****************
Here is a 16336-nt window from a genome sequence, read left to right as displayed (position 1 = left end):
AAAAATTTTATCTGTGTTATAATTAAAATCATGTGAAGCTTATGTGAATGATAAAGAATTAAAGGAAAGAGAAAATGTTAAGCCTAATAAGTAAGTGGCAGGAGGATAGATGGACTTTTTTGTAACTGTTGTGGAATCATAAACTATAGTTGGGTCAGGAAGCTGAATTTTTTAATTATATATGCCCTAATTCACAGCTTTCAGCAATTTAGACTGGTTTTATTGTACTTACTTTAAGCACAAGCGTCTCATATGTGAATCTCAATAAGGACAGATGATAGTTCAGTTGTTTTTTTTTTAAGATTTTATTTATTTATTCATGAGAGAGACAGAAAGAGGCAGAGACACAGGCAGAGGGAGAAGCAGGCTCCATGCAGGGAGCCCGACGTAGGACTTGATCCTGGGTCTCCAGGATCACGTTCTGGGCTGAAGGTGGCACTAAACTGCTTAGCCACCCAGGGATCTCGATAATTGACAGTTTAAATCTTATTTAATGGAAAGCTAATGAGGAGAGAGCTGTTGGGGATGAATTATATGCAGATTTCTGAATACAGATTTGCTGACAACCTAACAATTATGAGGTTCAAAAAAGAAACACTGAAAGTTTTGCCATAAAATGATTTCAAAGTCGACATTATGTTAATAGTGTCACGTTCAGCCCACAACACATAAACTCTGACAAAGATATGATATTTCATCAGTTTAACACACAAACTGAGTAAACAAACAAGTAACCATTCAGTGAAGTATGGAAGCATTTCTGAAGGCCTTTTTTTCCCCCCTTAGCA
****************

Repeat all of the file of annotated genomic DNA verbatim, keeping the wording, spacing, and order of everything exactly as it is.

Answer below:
Here is a 16336-nt window from a genome sequence, read left to right as displayed (position 1 = left end):
AAAAATTTTATCTGTGTTATAATTAAAATCATGTGAAGCTTATGTGAATGATAAAGAATTAAAGGAAAGAGAAAATGTTAAGCCTAATAAGTAAGTGGCAGGAGGATAGATGGACTTTTTTGTAACTGTTGTGGAATCATAAACTATAGTTGGGTCAGGAAGCTGAATTTTTTAATTATATATGCCCTAATTCACAGCTTTCAGCAATTTAGACTGGTTTTATTGTACTTACTTTAAGCACAAGCGTCTCATATGTGAATCTCAATAAGGACAGATGATAGTTCAGTTGTTTTTTTTTTAAGATTTTATTTATTTATTCATGAGAGAGACAGAAAGAGGCAGAGACACAGGCAGAGGGAGAAGCAGGCTCCATGCAGGGAGCCCGACGTAGGACTTGATCCTGGGTCTCCAGGATCACGTTCTGGGCTGAAGGTGGCACTAAACTGCTTAGCCACCCAGGGATCTCGATAATTGACAGTTTAAATCTTATTTAATGGAAAGCTAATGAGGAGAGAGCTGTTGGGGATGAATTATATGCAGATTTCTGAATACAGATTTGCTGACAACCTAACAATTATGAGGTTCAAAAAAGAAACACTGAAAGTTTTGCCATAAAATGATTTCAAAGTCGACATTATGTTAATAGTGTCACGTTCAGCCCACAACACATAAACTCTGACAAAGATATGATATTTCATCAGTTTAACACACAAACTGAGTAAACAAACAAGTAACCATTCAGTGAAGTATGGAAGCATTTCTGAAGGCCTTTTTTTCCCCCCTTAGCA